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The term ‘social perception’ might seem a misnomer, as it refers less to how people perceive their social environment through their senses than to how they make a judgment. Unlike the color of a car or the loudness of a piece of music, both of which can be more or less directly perceived by the respective sensory systems, the trustworthiness of a person or the aggressiveness of a social exchange can only be inferred or construed from various indirect cues. People have to go beyond the information given in order to arrive at a social judgment. In this sense, social perception is an active and constructive process of the perceiver. Not surprisingly, then, the same social situation or the same person may be ‘perceived’ quite differently by different perceivers, or by the same perceiver in different situational contexts.
A theoretical framework that was originally suggested for visual perception, Brunswick’s ‘lens model’ (1947), provides a quite suitable approach to social perception. This model suggests that objects have certain ‘real’ properties (distal stimuli; e.g., shyness), which translate into certain cues (proximal stimuli; e.g., little eye contact). Only the cues, not the ‘real’ thing, can be directly perceived by an observer. Cues are retranslated and inferences from different cues are then put together to form a picture. Proximal cues can differ dramatically in their abstractness and in the information they imply. A cue might be simple and concrete, such as a behavior (e.g., avoiding eye contact) or the physical appearance of a person. Cues also may be abstract, such as biographical data or group membership. The cue as such is meaningless. It is only meaningful to a particular perceiver, who has stored an association of the cue with the concept to be judged (e.g., shyness).
One source of cue significance is that people have learned over time and over many observations that the proximal stimulus co-varies with a particular distal stimulus (eye contact and shyness). Other associations may have originated from single observations. Whether on the basis of multiple or single observations, people form individual and subjective lay theories about the associations of particular behaviors, appearance, biographical data, etc. with personality traits. Yet, other associations may not be based on individual theories about the significance of cues but on shared cultural knowledge.
The lens model offers a nice framework for understanding where errors may happen. First, perceivers – or, better, judges – can never fully observe all possible cues but only a subset. Moreover, some distal stimuli have clearer cues than others. Heider (1958) proposed that what people need to do in order to find out what a person is like (e.g., whether aggressive or not) is to correct for the situational influence in the observed behavior. For Heider a person’s trait is a stable concept, which can be extracted despite steadily changing observations in different situations. Although there is no act without both an actor and a situation, one can at least attempt to disentangle the two factors and determine which influence is a stronger cause, by using the ‘principle of covariance’: in order to be attributed as a cause of an effect, the factor should be present when the effect occurs but be absent when the effect does not occur. By this logic Heider (1958) and other authors proposed one can identify dispositions by comparing the behavior of a person over many situations and also comparing the behavior of other persons in such situations.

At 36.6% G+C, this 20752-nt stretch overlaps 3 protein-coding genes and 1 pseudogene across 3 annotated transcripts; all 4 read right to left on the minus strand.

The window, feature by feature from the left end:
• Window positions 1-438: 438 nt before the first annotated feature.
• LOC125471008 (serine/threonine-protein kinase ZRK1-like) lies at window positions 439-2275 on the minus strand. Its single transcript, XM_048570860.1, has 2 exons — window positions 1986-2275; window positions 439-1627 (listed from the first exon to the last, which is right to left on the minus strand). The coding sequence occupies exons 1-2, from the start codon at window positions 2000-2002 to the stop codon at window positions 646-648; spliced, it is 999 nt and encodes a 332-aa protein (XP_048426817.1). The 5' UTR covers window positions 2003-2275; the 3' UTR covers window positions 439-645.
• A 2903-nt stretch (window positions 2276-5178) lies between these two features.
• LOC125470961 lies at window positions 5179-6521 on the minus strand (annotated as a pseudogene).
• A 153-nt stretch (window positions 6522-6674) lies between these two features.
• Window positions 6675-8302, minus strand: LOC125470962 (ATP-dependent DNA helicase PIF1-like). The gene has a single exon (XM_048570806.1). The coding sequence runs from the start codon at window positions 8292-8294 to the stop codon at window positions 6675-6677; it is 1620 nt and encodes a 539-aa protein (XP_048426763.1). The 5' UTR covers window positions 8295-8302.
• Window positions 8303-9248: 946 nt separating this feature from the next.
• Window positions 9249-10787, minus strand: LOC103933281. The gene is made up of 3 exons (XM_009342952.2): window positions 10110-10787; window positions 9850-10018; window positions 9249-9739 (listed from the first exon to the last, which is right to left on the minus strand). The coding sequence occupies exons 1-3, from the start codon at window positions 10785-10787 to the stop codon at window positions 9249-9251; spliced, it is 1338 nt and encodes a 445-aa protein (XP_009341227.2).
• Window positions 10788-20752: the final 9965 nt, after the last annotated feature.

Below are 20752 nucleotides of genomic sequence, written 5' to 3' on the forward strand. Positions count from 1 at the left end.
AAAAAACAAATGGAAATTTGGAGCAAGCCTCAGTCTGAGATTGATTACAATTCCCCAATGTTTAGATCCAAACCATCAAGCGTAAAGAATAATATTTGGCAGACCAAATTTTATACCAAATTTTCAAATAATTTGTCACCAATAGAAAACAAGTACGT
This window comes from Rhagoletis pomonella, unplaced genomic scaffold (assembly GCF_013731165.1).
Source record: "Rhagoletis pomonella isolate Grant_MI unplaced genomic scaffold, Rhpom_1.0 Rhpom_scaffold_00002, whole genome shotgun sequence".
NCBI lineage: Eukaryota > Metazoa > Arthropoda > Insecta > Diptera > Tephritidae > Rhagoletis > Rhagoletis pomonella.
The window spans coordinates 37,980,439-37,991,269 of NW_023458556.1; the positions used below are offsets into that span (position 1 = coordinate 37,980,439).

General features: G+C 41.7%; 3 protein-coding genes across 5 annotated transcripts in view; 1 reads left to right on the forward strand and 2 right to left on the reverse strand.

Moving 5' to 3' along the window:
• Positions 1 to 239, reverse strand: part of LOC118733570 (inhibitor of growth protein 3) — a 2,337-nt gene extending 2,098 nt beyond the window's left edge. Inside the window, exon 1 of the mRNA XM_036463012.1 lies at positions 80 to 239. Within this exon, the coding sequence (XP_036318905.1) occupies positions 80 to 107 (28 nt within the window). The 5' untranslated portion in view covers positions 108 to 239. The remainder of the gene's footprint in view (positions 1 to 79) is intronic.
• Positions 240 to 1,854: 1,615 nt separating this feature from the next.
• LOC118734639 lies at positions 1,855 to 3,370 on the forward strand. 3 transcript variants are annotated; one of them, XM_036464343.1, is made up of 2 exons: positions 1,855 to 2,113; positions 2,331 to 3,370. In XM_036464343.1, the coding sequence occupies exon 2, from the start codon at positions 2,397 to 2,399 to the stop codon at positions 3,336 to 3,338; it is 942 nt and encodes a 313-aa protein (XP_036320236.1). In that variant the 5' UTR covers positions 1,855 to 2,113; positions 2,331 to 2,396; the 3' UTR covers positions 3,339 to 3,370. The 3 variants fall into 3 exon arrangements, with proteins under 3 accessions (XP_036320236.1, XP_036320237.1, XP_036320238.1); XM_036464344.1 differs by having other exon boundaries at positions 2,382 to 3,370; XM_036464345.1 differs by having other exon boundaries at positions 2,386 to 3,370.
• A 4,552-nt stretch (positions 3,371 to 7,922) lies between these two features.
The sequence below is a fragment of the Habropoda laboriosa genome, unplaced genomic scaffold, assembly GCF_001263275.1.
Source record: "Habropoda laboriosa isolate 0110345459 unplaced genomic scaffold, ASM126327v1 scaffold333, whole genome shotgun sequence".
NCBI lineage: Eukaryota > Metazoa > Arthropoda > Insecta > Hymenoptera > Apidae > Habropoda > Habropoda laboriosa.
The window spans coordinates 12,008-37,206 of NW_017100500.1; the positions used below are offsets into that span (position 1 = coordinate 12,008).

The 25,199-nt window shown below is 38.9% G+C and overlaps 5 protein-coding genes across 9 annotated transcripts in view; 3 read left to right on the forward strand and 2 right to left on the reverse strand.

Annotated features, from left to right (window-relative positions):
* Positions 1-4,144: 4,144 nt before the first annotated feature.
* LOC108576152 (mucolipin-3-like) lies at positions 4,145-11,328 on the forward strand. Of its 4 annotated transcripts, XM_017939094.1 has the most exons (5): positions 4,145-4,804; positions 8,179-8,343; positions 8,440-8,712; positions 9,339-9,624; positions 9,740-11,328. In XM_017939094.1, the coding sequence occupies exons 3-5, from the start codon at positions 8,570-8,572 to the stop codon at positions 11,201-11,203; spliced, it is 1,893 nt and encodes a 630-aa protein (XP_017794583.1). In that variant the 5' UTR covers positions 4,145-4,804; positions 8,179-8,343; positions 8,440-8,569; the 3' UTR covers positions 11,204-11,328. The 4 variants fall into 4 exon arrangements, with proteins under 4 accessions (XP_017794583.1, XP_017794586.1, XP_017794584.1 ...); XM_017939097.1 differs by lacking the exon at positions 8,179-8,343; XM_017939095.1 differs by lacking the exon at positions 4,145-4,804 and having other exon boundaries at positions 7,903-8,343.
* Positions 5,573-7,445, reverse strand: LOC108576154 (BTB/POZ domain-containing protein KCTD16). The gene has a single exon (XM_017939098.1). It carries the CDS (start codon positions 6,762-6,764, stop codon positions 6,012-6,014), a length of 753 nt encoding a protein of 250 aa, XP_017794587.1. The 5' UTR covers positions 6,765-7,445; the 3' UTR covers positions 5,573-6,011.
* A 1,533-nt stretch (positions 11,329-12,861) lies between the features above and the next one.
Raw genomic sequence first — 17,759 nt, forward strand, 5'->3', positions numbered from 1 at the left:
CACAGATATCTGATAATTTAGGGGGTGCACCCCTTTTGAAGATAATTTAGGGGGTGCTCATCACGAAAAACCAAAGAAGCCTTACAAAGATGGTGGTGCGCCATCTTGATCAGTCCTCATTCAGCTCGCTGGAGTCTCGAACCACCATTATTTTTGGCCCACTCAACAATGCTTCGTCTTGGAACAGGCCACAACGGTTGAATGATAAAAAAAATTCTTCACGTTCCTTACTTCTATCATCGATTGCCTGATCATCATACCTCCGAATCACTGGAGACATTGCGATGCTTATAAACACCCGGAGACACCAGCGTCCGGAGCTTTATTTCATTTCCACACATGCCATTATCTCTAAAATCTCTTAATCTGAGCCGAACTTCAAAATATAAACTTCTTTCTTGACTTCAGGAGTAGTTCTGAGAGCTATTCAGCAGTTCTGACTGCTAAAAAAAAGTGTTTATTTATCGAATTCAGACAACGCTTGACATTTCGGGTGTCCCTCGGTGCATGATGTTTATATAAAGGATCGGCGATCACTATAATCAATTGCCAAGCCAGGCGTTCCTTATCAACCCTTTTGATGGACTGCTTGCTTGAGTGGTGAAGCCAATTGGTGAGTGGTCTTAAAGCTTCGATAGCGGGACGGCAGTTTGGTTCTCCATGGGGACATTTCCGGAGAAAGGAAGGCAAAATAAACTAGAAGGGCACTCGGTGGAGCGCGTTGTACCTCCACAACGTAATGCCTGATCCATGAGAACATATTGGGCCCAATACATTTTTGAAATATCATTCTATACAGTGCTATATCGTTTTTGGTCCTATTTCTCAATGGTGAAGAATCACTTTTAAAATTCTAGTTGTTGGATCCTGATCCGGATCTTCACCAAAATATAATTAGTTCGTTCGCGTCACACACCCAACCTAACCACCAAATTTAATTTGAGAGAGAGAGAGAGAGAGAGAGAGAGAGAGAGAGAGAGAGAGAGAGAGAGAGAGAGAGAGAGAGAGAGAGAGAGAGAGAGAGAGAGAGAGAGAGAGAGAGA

What the social perceiver should do is assess the situation to determine whether it allows a broad range of behaviors. However, what the social perceiver really does instead is often something very different. Initially, people automatically infer personality traits from observed behavior. This tendency to think that people are the way they act and to explain behavior with underlying personality traits is often called the ‘correspondence bias’ or ‘fundamental attribution error.’ Even in those cases where people are motivated to find out about the real causes of a behavior, they may not succeed. The problem for social situations is that it is not always possible to compare different people and different situations.
Several factors make social perception a more complex and difficult task than simply perceiving the color of a car or the size of a building (see Bless et al. 2004). First, people may try to influence the impression others have of them. Second, people may change and perceivers may need to update their impressions accordingly. And third, social perception is being constructed in our brains. Even if we do not always realize it, the construction site of social reality is a very busy place.
- Bless, H., Fiedler, K., & Strack, F. (2004). Social cognition: How individuals construct reality. Hove: Psychology Press.
- Brunswick, E. (1947). Systematic and representative design of psychological experiments: With results in physical and social perception. Berkeley, CA: University of California Press.
- Gilbert, D. T. (1998). Ordinary personology. In D. T. Gilbert, S. T. Fiske, & G. Lindzey (eds.), Handbook of social psychology, 4th edn. New York: McGraw-Hill, vol. 2, pp. 89–150.
- Heider, F. (1958). The psychology of interpersonal relations. New York: John Wiley.